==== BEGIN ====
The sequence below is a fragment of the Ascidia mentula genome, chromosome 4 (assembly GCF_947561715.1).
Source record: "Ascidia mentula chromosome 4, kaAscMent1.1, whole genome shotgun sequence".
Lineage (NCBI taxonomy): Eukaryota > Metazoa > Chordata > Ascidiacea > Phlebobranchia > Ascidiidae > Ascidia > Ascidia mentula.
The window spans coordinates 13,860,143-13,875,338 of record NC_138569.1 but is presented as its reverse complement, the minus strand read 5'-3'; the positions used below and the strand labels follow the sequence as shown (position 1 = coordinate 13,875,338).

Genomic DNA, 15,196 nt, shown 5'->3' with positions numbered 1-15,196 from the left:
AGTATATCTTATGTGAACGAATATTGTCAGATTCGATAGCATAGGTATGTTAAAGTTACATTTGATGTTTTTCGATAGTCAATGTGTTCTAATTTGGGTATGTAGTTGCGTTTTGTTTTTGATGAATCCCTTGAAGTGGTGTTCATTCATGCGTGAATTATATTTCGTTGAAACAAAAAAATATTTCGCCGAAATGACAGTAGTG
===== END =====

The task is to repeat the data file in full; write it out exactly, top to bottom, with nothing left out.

The sequence below is a fragment of the Ascidia mentula genome, chromosome 4 (assembly GCF_947561715.1).
Source record: "Ascidia mentula chromosome 4, kaAscMent1.1, whole genome shotgun sequence".
Lineage (NCBI taxonomy): Eukaryota > Metazoa > Chordata > Ascidiacea > Phlebobranchia > Ascidiidae > Ascidia > Ascidia mentula.
The window spans coordinates 13,860,143-13,875,338 of record NC_138569.1 but is presented as its reverse complement, the minus strand read 5'-3'; the positions used below and the strand labels follow the sequence as shown (position 1 = coordinate 13,875,338).

Genomic DNA, 15,196 nt, shown 5'->3' with positions numbered 1-15,196 from the left:
AGTATATCTTATGTGAACGAATATTGTCAGATTCGATAGCATAGGTATGTTAAAGTTACATTTGATGTTTTTCGATAGTCAATGTGTTCTAATTTGGGTATGTAGTTGCGTTTTGTTTTTGATGAATCCCTTGAAGTGGTGTTCATTCATGCGTGAATTATATTTCGTTGAAACAAAAAAATATTTCGCCGAAATGACAGTAGTG